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'Commons Sense': MP Tan Dhesi talks about diversity and tackling racism

Tan Dhesi

Tan Dhesi

'Commons Sense': MP Tan Dhesi talks about diversity and tackling racism

One of the town’s foremost strengths is its diversity  – a community made up of smaller communities, each adding its own unique qualities to the whole.

Slough is a thriving multi-cultural town, with over a quarter of the population of Asian origin, and significant populations of African, Caribbean and Eastern European origin.

The effects have been widespread, from the variety of religious buildings in the town, to the election of Britain’s first black female mayor in 1984 (and the election of the first turban wearing Sikh MP), to the wealth of religious and cultural events which take place in Slough throughout the year.

Therefore, I was particularly disturbed when I recently heard reports of far-right ideologue Rafal Ziemkiewicz’s intentions to come to Britain and speak at an event in Slough.

Any individual who propagates Islamophobia, antisemitism or any form of racial discrimination is not welcome in Slough.

We will not allow those who try and sow disunity in our vibrant, multi-cultural and multi-racial town to succeed.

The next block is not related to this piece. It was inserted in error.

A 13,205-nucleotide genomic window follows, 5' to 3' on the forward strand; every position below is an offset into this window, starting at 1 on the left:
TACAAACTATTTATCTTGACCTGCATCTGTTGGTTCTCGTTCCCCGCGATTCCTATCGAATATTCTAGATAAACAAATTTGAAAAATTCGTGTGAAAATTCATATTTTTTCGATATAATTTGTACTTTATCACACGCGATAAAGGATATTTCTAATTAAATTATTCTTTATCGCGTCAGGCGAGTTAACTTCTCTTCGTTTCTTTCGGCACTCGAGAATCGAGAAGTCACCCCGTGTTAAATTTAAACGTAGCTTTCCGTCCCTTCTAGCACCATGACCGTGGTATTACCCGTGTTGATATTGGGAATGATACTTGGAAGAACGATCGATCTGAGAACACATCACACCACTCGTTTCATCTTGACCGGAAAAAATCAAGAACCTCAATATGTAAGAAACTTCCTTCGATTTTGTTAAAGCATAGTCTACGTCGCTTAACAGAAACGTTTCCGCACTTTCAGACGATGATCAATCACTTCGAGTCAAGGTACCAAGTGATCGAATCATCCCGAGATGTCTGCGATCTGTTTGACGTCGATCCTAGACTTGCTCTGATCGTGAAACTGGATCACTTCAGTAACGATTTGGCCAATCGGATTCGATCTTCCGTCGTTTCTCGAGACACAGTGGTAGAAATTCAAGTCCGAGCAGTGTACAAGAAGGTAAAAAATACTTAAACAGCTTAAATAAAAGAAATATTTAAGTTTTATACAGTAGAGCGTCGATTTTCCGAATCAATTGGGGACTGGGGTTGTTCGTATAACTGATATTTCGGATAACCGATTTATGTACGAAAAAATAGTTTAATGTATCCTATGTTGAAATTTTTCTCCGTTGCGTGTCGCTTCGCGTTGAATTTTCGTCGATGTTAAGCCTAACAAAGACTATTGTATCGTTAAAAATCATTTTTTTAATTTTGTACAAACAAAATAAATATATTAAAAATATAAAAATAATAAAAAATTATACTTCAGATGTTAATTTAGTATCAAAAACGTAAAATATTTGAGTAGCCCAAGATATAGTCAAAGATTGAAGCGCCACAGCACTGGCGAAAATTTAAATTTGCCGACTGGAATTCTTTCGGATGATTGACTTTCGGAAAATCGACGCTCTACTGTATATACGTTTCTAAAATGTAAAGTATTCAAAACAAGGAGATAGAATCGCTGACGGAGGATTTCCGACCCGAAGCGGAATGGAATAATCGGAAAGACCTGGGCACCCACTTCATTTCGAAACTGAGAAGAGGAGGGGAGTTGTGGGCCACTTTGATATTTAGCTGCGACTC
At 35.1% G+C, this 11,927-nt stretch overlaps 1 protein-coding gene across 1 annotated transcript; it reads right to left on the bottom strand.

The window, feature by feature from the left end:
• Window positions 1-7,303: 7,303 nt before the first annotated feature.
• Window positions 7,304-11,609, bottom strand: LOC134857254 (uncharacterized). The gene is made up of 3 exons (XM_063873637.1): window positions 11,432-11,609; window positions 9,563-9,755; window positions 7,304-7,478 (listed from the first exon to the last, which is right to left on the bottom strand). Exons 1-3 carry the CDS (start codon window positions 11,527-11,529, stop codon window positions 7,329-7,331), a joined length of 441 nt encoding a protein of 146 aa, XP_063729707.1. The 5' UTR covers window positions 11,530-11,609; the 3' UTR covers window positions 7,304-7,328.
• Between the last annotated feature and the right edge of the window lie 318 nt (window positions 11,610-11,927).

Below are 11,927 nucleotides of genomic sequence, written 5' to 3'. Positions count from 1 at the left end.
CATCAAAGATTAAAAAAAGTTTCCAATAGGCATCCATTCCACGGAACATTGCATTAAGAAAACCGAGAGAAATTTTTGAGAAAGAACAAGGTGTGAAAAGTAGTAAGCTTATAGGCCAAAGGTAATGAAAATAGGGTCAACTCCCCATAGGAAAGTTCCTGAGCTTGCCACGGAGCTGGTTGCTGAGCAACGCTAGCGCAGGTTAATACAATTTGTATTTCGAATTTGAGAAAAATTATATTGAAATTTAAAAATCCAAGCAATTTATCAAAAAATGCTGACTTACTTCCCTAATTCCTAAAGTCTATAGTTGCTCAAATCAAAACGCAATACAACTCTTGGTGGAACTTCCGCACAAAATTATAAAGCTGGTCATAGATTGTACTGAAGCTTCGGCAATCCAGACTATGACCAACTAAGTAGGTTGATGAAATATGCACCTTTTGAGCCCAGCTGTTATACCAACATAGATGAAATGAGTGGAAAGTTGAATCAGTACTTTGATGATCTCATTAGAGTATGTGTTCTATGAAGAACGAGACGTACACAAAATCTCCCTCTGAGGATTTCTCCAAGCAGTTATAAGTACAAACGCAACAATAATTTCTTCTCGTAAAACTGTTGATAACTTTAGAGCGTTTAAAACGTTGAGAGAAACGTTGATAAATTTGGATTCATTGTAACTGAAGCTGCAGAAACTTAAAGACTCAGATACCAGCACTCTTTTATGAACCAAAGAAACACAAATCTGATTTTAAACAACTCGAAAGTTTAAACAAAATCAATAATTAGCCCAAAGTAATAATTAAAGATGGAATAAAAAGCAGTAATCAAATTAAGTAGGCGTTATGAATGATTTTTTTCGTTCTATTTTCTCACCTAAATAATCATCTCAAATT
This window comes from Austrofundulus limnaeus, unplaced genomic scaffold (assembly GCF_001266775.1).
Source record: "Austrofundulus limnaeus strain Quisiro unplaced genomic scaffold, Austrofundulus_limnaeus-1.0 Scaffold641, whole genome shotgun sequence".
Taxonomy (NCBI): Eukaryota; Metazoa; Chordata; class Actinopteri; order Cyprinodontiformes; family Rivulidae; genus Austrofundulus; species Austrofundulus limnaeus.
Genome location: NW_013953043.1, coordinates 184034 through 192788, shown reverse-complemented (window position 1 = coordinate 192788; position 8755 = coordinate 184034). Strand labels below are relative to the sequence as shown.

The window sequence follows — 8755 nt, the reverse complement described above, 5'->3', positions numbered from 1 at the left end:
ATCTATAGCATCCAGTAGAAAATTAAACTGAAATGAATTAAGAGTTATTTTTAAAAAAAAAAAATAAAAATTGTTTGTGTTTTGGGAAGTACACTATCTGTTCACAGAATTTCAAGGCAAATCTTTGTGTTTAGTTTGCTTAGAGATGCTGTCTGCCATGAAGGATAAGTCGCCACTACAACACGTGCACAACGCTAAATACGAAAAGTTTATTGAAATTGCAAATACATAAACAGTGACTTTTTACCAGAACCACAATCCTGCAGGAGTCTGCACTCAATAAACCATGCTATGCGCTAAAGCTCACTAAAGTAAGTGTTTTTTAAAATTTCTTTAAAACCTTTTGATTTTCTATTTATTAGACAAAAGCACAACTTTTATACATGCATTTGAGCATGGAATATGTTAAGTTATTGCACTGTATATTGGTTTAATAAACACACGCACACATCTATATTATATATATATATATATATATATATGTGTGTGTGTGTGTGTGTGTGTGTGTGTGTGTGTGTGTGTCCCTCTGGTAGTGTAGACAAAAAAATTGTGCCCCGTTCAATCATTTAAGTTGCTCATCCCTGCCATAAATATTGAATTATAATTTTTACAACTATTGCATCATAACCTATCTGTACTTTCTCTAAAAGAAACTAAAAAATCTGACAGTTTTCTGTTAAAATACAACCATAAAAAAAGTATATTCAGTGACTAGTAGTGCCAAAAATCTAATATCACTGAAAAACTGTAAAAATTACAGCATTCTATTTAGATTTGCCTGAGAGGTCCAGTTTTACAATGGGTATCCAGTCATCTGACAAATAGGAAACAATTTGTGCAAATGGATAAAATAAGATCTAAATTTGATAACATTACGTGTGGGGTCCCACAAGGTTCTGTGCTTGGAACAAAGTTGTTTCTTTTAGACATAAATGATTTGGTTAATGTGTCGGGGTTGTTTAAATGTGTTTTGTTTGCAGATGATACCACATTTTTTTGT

As I had said in my maiden speech in Parliament, the only way to fight such ignorance, to overcome the politics of hate and division, including the Islamophobia that is so prevalent in certain sections of our society and media, is to call it out and condemn it – and espouse the politics of integration.

It was therefore fitting that the weekend that followed marked ‘Visit My Mosque’ day.

It was a great pleasure to visit the Slough Jamia Masjid and Islamic Centre to mark and celebrate the occasion.

The initiative, organised by the Muslim Council of Britain, encourages members of all faiths and none to visit their local mosque and see how the place of worship serves not only the local Muslims but also the community around them.

I was also pleased to have been able to extend my support to the ‘Show Racism the Red Card’ educational event at the Emirates Stadium looking at what hate crime is and how football clubs can play a vital role in their communities to tackle it. Together we are stronger, and better off for it.

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